Labelled as a student

Well here it goes….somebody has to blog about it.

I went back to do my PhD for very personal and professional reasons. I left a very well paying job to pursue my studies, knowing that our family would have to return to student life once again. I went back because I believed in the value of my health profession and the role of occupational therapy in advancing the greater good of individuals with chronic health conditions. My background is working as an occupational therapist in a community mental health setting. For six years, I worked along a wonderful team of health professionals to help transition people from institutional settings to the community. In my time working in the “real world”, I discovered this realm of a society that I was living in was not made to support many individuals with serious mental illness. I saw some great successes in my job, but it was the losses that made me come back to school. There was so much room for change in mental health service delivery, and I wanted to be a part of it. I wanted to share this passion and potential for our profession with new upcoming OTs. I wanted to inspire new OTs to be advocates to break down the colossal mental health barriers built by stigma, intolerance, and ignorance.

I have now been given an incredible opportunity to teach the OT students.  In parallel with my studies, the school of Physical and Occupational Therapy has given me a chance to get my foot in the teaching door. This year I have met the most interesting students, shared my knowledge, and learned so much more from them. I learned that that despite their overly evident desire to help others, when it comes to discussing mental health, fear and stigma play a huge roles in informing the learning process.

One of my favourite patients was my finest teacher. She taught me to “label jam jars, not people”. I did not view her as the person with schizophrenia, but rather a woman with goals, dreams, and aspirations. My role as her therapist was to be a partner in her rehabilitation process and help her acquire the skills, information, and resources to help her set, attain, and maintain her goals. I now teach the OT students to take a very strength focused approach in working with people with mental illness, and get to know each person and understand them beyond the limitations of their illness. It is a beautiful thing to watch these walls slowly crumble with each class of 70 people I meet. I can objectively assess their performance by marking their assignments, but what I am really noticing is how they have changed as mature future clinicians who are aware of the importance of mental well-being on rehabilitation as a whole, and have the skills to empower those with the little voices and are the most vulnerable.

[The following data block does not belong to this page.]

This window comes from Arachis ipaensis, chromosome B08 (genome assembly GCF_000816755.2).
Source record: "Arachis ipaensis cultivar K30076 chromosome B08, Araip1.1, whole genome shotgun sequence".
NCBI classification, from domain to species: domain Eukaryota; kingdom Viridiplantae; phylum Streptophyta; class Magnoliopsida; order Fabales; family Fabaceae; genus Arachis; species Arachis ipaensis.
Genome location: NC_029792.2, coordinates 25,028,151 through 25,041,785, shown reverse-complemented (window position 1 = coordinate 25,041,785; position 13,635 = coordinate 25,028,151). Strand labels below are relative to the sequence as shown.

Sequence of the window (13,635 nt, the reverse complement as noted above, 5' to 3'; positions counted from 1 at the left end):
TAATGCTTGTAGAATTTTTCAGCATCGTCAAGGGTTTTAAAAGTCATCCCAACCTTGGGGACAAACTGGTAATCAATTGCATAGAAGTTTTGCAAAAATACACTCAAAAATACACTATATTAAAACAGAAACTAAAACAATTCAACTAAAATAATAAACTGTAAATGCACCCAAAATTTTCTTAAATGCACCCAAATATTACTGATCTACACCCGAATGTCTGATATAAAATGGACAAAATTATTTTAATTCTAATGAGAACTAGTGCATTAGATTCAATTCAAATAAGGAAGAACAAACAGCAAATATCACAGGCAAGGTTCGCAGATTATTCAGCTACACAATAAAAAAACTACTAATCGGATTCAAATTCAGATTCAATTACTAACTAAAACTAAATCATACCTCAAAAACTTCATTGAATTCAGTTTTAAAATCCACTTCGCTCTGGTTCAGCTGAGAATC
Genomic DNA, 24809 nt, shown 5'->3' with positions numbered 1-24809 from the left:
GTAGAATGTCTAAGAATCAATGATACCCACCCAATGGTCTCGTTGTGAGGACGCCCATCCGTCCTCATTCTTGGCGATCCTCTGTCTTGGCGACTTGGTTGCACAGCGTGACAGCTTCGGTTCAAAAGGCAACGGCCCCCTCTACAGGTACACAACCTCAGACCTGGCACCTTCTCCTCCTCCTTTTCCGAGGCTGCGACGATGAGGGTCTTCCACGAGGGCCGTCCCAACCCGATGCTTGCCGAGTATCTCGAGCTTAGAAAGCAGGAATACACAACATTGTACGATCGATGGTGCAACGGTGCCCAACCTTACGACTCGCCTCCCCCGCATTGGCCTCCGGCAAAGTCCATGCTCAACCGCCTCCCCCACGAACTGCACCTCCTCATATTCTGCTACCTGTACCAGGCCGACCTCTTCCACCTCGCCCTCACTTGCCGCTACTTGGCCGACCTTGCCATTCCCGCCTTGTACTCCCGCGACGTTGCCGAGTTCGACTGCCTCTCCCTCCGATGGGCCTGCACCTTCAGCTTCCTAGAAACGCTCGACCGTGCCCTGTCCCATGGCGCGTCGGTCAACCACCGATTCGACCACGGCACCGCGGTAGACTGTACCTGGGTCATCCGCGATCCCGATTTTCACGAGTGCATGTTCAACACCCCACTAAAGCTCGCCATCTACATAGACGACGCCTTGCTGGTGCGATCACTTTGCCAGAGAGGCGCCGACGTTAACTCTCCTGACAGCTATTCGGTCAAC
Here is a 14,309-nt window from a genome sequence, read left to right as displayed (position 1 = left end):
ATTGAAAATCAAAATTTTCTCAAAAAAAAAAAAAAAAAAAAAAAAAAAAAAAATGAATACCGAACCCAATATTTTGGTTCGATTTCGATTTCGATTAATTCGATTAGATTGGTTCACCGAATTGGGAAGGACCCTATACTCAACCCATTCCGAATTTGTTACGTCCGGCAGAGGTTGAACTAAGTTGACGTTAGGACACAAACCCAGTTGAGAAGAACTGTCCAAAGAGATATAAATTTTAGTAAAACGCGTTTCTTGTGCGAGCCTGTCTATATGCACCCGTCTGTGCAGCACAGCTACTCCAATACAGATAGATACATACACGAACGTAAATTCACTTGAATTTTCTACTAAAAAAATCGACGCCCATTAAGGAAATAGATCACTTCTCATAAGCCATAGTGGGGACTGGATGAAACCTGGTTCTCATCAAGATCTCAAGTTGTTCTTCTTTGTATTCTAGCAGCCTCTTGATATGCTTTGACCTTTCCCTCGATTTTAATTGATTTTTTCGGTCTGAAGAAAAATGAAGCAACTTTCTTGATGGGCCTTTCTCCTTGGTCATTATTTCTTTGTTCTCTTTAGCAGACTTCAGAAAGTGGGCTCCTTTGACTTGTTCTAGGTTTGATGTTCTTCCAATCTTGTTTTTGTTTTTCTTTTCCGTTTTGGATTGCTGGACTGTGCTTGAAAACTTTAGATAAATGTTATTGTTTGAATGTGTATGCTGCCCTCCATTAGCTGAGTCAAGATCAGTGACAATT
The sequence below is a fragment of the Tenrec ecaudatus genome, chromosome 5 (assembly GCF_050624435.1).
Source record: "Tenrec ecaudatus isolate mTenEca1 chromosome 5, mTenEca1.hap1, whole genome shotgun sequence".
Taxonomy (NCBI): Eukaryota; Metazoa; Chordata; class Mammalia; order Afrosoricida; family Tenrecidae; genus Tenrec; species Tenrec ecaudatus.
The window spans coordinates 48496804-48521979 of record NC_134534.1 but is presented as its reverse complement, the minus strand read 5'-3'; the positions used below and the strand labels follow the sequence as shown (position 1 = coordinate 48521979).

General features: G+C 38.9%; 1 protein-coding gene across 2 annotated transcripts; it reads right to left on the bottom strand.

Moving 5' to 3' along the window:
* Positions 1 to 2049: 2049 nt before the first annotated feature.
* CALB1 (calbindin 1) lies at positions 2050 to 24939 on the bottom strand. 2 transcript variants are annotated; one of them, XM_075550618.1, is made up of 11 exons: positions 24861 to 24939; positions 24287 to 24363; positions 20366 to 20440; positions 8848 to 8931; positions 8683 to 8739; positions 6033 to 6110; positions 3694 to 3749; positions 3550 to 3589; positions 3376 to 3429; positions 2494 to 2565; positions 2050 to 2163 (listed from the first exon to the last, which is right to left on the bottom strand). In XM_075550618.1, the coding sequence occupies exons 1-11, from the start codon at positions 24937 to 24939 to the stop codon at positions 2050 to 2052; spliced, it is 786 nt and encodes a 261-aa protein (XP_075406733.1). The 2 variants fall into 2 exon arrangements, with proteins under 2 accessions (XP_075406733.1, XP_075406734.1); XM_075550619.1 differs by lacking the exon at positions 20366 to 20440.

So, why the heck am I blogging about this???? In the last few sunny days, I have been outside to enjoy lunches, breaks, and extended procrastination periods. I have been surrounded by so many empowered students talking about solutions to change how they pay for their education. I admire their organization and passion, even though I am not entirely 100% supportive of their cause. I am also attentively listening to the public. Every morning I read two newspapers, browse through online news on the CBC, and listen to CJAD talk radio in traffic for an hour. The degree of intolerance that Montrealers have right now scares me. What I have noticed is that the students are being labelled. They are being labelled as selfish, disruptive brats who have no idea what the real world is.  I wonder how long this label will stick with the students and what it will take for our Montreal community to respect them (us) again. This battle will be long.

Yesterday’s demonstration was done so well, with peace and a purpose. I supported the students I teach who wanted to attend the protest, but I did not attend myself. I did not “strike” this week as my student society requested we did. What I did was continued teaching and writing my thesis during the day and talked extensively in the evenings about this movement with my family, co-workers, and friends. I acknowledged their fear and had lengthy discussions about their reasons for intolerance. I became aware of the lack of information on both sides. Of particular concern to me was the undesirable disinterest in learning about each other’s point of view.

What excited me about yesterday was the passion of the students. If approximately 100,000 came together like that in such an organized fashion, I think our community should be excited about who the future contributing members of this society are. However, to my fellow students, we owe it to the community of Montreal to respect the city that hosts us in our educational pursuit. We need to acknowledge their fear and show evidence that the label that is being placed upon us does not reflect each individual in the student community. In representing us “all”, please take the necessary steps to ensure that we work together to provide the information, skills, and resources to the community to understand the cause. Take on the label of respectful individuals who want to make our Montreal community a better place. This will take a lot of education to the public, and enabling opportunities for the little voices to be heard. I encourage my fellow students not to put up barriers to the public. They are incredibly hard to break down, regardless of the outcome of this discussion. Be respectful to each other, and respect the power of working together. Once this is all done and over with, maybe we can all come together again and have a huge awareness campaign for mental health awareness??? I cannot imagine what we could do if I was able to harness all of the energy from yesterday to pursue this cause. Good luck, and the worried mother in me says “be safe”.

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